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End user familiarity to drive smart controls take-up

BCIA’s new vice president sees a changing landscape for the building controls industry and its training needs based partly on the commercial success of numerous connected technologies

Growing end-user familiarity with smart and connected building controls and increased user expectations are expected to drive an uptake of similar technologies for a range of commercial applications, the vice president of the BCIA has said.

Terry Sharp, the new vice president of the BCIA, said he believed that the popularity and low cost of technologies such as Nest, web-enabled security products, as well as Google’s Assistant or Amazon’s Alexa will be an important factor in encouraging increased take up of smart systems. This is expected to apply to control systems for buildings used for a range of purposes including residential and commercial functions.

He added, “A modern, smart, energy efficient building with employee wellbeing at the heart is being used to attract and retain the best staff and demonstrate environmental responsibility to customers and suppliers.”

“Today’s patterns of hot-desk space and intermittent occupancy of the increasing remote workers means staff need appropriate tools to ensure efficient availability and operation of resources.”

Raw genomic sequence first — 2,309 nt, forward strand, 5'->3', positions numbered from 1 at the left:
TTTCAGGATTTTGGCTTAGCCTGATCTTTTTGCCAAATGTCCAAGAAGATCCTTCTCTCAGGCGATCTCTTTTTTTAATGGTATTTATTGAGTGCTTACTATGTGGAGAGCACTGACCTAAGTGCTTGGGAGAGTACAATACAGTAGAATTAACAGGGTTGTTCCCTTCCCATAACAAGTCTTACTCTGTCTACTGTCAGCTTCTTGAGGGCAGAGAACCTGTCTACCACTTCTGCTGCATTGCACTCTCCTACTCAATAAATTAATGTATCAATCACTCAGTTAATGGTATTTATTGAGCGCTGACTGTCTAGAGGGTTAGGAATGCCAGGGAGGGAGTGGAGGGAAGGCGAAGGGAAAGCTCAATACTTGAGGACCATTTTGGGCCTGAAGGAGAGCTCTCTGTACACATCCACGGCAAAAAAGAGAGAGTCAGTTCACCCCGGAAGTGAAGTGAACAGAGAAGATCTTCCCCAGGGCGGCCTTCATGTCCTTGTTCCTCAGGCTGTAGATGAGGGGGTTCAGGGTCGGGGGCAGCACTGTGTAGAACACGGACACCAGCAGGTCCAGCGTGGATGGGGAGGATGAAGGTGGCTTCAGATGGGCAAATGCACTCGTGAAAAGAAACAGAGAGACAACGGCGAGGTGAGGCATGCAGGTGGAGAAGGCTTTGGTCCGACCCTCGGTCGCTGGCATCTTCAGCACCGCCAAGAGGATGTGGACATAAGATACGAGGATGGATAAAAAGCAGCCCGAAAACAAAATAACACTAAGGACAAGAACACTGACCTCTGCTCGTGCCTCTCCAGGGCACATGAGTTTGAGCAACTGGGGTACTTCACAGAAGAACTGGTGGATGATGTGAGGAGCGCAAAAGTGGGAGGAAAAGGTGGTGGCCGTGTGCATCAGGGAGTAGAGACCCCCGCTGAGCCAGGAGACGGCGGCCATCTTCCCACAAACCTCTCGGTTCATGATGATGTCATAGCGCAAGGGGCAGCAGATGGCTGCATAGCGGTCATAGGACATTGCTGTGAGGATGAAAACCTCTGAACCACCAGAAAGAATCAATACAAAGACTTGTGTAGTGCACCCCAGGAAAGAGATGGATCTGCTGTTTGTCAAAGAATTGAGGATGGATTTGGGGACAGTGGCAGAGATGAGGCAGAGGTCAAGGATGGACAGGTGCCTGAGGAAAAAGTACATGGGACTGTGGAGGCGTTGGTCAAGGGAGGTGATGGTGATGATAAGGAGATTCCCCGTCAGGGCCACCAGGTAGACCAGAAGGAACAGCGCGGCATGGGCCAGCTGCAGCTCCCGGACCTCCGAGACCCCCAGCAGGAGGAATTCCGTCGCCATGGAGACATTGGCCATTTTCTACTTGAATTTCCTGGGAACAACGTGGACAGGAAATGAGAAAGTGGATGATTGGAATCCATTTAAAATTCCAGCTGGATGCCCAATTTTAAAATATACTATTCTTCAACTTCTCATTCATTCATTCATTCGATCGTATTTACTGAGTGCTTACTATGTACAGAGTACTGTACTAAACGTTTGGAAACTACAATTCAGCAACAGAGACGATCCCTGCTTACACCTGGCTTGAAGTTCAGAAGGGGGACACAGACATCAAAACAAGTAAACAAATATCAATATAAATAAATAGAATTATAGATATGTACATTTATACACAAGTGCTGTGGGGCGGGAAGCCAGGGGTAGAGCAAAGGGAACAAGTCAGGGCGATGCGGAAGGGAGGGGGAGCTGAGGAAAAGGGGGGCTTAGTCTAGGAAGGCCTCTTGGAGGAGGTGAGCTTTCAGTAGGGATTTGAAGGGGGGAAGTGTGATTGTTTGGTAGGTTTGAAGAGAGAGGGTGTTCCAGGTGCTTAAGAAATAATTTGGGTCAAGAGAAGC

Mr Sharp said that the potential for an emerging array of controls and smart devices that can potentially offer increasingly data-driven, automated building services solutions, has helped recently drive rapid growth in membership for the organisation and its training courses.

The introduction of the Trailblazer Standard of training and verification for building energy management systems over the course of 2019 was therefore expected to drive a further increase in membership interest for the next 12 months, according to Mr Sharp.

“This is great news for us all, but I am very conscious of the need to ensure we engage with the whole membership and continue to represent the full sector of the controls industry.”

Mr Sharp was unveiled as BCIA’s vice president earlier this year and will build on his 35 years of experience in the building controls sector.

He said that his appointment would focus on steering BCIA’s work to influence the uptake of control technologies and shape the sector for future generations of engineers in the industry.

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